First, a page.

Exchange With Reporters on Departure for Camp David, Maryland
Q. Mr. President, what's the story?
The President. Hold on, I'll tell you.
As you know, I've been recommending that Americans take precautionary measures for their health and that people should be screened on a regular basis, particularly those of us over 50. And tomorrow I'm going to have a colonoscopy at Camp David. It is the third such procedure I've had. The doctor has recommended I have another one, because the last time they found some benign polyps. And so this is kind of a routine physical examination that will be done at Camp David.
I'm going—I'm going to be sedated for a period of time and will transfer power to the Vice President during that time. And I look forward to exercising tomorrow afternoon, after the procedure takes place.
Q. Do you know how long it's going to be, sir?
The President. Well, it's—you know, the last time I did this, it wasn't very long. I mean, the definition of long—the docs will be briefing here pretty soon. But you know, it shouldn't take too long to——
Q. Is there anything that triggered this?
The President. No, not at all, John [John Roberts, CBS News]. I feel great. This is a part of the ongoing—you know, it's a kind of part of the annual physical. And so I just decided to do it at this time; it fit in with my schedule. And I feel great—no signs, no symptoms.
The last time we did one of these colonoscopies, they found benign polyps, and they recommended that—I think it was 2 years ago, and they recommended they take another look and see if there's anything in there.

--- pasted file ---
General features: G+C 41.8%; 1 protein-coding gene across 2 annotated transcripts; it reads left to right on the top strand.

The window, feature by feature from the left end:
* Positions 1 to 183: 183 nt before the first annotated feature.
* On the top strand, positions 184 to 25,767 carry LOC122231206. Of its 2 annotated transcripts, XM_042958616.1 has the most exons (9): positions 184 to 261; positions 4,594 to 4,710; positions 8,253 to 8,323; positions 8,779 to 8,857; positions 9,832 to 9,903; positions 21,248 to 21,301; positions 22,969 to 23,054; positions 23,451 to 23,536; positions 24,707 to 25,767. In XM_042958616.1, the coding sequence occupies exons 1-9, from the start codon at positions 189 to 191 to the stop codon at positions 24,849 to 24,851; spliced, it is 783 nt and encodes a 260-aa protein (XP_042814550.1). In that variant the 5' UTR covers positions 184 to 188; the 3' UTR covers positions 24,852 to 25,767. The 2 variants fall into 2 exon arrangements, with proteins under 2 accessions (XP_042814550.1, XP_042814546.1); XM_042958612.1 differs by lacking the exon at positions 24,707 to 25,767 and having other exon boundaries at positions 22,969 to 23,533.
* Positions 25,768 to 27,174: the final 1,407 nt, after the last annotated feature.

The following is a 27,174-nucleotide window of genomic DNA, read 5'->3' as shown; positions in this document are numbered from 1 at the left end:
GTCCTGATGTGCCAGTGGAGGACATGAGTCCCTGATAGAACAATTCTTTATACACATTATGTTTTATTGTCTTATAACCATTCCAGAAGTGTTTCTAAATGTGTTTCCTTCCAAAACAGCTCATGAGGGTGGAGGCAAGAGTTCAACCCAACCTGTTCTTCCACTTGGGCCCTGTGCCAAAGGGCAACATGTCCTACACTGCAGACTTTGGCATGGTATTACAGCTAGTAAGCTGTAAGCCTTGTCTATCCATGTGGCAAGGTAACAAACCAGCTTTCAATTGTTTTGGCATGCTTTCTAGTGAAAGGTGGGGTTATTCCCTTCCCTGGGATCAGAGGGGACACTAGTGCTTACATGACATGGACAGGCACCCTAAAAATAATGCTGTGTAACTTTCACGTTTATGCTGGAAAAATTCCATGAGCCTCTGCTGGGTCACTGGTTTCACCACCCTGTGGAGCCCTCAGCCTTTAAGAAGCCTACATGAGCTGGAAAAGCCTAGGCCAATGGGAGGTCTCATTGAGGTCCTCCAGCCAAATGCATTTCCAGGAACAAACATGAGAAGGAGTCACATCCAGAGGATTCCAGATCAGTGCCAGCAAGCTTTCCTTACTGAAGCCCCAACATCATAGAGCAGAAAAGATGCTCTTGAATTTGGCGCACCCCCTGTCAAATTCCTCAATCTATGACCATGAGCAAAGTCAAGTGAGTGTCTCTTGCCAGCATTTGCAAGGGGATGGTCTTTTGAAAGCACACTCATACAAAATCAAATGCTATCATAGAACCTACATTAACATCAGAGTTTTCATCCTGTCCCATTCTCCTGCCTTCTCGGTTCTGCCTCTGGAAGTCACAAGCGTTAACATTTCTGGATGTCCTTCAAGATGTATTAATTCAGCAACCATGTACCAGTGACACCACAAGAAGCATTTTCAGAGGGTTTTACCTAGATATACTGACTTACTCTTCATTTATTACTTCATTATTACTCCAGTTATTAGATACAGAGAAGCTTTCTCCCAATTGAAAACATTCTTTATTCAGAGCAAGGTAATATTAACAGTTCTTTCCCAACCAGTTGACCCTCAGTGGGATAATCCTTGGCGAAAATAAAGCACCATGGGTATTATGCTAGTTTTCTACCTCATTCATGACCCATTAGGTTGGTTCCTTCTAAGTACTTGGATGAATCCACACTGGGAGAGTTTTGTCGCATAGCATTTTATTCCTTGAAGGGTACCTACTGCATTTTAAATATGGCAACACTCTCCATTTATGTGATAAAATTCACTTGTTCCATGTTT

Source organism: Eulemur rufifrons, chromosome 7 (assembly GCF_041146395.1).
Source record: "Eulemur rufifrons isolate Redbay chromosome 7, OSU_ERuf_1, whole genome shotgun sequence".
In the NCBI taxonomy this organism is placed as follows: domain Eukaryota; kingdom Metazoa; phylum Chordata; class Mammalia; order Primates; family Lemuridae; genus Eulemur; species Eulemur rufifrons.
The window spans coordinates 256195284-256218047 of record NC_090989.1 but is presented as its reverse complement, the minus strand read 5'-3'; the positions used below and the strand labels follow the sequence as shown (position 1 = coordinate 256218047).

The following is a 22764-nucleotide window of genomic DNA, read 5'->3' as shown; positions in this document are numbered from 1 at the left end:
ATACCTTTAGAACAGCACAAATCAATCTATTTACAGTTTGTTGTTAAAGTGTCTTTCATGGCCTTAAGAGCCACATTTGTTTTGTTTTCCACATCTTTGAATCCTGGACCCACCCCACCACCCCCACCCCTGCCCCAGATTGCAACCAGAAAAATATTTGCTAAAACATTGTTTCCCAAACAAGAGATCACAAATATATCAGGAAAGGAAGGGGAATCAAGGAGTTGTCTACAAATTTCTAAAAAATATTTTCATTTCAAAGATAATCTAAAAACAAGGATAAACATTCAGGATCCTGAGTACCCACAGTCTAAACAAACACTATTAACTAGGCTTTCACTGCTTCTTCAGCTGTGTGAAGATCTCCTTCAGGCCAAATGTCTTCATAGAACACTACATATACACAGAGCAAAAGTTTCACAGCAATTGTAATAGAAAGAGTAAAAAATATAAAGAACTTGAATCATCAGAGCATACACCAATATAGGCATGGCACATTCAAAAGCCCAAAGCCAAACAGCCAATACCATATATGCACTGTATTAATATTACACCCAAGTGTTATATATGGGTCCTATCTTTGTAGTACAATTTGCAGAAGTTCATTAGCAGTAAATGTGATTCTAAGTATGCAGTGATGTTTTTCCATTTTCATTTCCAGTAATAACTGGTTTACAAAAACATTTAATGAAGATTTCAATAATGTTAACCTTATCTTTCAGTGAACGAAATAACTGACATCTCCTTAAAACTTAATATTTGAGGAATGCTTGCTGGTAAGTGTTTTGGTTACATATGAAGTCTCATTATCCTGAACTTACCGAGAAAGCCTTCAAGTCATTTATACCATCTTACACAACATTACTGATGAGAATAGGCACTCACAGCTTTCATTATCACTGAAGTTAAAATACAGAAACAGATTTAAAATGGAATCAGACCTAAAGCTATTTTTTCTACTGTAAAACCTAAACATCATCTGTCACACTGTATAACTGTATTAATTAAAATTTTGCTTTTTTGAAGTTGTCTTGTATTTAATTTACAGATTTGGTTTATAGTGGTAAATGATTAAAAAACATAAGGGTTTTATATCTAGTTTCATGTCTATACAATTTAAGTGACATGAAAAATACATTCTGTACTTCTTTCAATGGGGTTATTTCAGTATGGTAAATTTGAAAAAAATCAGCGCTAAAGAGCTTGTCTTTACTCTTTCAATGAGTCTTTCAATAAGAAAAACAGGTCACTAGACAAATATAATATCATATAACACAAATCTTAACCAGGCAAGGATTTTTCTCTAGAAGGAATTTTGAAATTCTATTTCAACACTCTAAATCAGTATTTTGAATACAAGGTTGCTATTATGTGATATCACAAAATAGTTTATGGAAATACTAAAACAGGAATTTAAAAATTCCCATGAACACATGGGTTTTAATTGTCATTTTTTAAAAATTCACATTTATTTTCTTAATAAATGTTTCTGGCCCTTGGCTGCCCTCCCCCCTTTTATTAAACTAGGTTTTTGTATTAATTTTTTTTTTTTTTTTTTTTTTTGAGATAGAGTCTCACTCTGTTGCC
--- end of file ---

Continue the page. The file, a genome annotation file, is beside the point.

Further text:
Transfer of Powers to the Vice President
Q. Should we read anything into the fact that you are going to transfer the power, the length of time of this?
The President. No, not at all. It's just that I made the decision. We looked at the precedent. I'm the first President to have done so under this type of procedure and/or physical examination. I did so because we're at war, and I just want to be super—you know, super cautious.
And I informed the Vice President of this, and he's fully prepared to—standing by. He'll realize he's not going to be President that long. [Laughter]
Q. Is he back in Washington, sir?
The President. He is. Yes, he is.
Q. What time will you be doing this tomorrow?
The President. Well, the time is—you know, I really don't want to put out a time, and I hope you understand why.
Q. Where's the Vice President, here?
The President. He'll be—I'm not sure where he'll be.
Press Secretary Ari Fleischer. We'll hold a briefing. We'll fill you in.
The President. Yes, I need to find out where he's——
Q. Any family history of colon cancer?
The President. Let's see, not really. Well, my brother—yes, I had a brother who had colitis, and so there's some history there.
I do recommend and urge that people take—get these precautionary tests and take a look. I had my first "scope," as we say in the business, I think maybe 5 or 6 years ago. They discovered polyps for the first time. And it gets your attention a little bit. Fortunately, they were benign. And I think it's important to continue to get good checkups, and that's what this is about.
So anyway, I'm glad to be able to share that with you. [Laughter] Thank you all very much.
NOTE: The President spoke at 4 p.m. on the South Lawn at the White House.
George W. Bush, Exchange With Reporters on Departure for Camp David, Maryland Online by Gerhard Peters and John T. Woolley, The American Presidency Project https://www.presidency.ucsb.edu/node/213231